In Hair Pieces, the photographer Rebecca Drolen examines the relationship between human beings and our hair, highlighting the impulse to deem body hair beautiful or strange. Inspired by what she calls the “archival” power of hair to outlive the rest of the human body, Drolen engages with hair pieces in comical and yet starkly emotional narratives. In the striking series, human hair transforms from ornamentation to elixir to parasite, creating a poignant work that elevates the mundane to the transcendent.
With clever titles like Hair Tie and Ear Hair, Drolen’s images read in part as a modern take on 1960s feminist photography; her carefully staged self-portraits are shot in black and white, revealing the rich grays of her vintage garments, retro decor, and and outdated shears. The home serves as the backdrop to the artist’s exploration of a more domestic femininity. In turn, the luxurious tresses and the house engage in both harmonious and conflicting dialogues: expertly styled hair dresses the windows in one image, yet in another, it uncontrollably discharges from the bathtub drain.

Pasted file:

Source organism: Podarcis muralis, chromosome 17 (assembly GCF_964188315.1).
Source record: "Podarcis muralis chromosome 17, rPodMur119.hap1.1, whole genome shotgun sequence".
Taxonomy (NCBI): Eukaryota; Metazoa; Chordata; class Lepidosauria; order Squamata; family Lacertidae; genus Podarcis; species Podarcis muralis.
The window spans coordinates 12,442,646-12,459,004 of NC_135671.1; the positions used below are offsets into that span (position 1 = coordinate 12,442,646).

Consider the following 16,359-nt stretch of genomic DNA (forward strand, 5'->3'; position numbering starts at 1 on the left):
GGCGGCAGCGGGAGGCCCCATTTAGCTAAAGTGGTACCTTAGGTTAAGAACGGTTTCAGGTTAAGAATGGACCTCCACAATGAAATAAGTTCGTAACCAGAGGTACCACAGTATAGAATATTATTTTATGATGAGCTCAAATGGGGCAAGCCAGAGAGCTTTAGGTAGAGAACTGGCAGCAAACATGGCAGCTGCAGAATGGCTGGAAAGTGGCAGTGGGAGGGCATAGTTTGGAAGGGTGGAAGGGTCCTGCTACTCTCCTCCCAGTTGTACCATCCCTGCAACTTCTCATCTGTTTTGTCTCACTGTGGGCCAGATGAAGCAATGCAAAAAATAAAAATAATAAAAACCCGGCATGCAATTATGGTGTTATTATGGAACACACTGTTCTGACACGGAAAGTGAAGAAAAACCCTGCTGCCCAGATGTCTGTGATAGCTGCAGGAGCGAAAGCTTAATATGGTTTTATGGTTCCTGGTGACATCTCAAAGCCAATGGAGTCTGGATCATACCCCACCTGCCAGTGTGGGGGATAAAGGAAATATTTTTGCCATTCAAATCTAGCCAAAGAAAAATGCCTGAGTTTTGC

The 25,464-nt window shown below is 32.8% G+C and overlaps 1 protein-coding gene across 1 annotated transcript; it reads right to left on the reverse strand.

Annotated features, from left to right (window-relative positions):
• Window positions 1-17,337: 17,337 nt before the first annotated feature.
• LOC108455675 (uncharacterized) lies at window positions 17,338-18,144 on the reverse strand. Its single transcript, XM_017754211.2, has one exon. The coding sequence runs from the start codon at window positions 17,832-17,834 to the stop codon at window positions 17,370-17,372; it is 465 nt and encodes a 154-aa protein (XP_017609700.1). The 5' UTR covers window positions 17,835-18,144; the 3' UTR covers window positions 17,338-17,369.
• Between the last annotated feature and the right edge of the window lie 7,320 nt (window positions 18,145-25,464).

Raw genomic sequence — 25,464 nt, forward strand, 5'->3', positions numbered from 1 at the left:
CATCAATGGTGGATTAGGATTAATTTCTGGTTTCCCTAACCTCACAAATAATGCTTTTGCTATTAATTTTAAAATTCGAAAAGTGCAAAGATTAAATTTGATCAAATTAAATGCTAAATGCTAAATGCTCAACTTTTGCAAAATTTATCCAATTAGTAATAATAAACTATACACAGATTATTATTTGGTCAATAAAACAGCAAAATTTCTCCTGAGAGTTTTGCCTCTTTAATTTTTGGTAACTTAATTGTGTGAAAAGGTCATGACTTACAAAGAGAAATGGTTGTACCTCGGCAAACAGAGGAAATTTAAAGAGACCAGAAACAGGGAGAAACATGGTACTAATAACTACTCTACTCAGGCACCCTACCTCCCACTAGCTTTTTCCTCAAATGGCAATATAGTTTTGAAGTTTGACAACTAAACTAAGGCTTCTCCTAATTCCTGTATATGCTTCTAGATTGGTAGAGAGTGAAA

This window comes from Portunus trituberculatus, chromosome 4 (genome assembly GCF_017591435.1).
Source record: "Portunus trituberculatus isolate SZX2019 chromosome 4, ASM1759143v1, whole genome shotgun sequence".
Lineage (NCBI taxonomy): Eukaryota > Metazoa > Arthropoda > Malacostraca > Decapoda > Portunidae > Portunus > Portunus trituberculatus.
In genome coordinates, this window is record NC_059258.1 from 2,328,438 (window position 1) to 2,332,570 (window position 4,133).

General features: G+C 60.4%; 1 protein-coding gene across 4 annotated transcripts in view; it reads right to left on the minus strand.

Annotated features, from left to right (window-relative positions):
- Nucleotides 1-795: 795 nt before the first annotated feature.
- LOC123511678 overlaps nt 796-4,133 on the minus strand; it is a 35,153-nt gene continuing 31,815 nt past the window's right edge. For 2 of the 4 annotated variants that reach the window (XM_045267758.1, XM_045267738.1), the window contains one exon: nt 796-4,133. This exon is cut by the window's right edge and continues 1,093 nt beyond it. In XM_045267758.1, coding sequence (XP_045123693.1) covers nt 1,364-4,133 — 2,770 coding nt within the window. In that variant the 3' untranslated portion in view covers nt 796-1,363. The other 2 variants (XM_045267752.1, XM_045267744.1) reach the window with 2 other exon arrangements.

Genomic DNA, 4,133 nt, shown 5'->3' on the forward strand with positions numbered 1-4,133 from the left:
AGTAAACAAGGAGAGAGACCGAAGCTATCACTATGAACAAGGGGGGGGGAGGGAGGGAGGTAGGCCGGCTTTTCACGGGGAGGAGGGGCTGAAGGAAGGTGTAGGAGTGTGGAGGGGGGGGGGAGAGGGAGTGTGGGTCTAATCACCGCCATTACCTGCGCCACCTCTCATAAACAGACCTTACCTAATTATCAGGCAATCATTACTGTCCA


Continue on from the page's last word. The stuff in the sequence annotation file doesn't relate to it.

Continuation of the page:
In her apparent nod to both women’s and photographic history, Drolen addresses the association between hair and death, or the ability of hair to document and catalog human existence. Hair fills the medicine cabinet as if promising to cure disease; it covers a foggy, indefinitely seen window to a mysterious space beyond. Like relics of years gone by, hair hangs on a wall, labeled and numbered by tally marks. Without a hint of sentimentality, a pair of shears and a head of hair lay side by side on a cleared out bed, evocative of an individual’s absence and passing. Take a look. (via Lenscratch)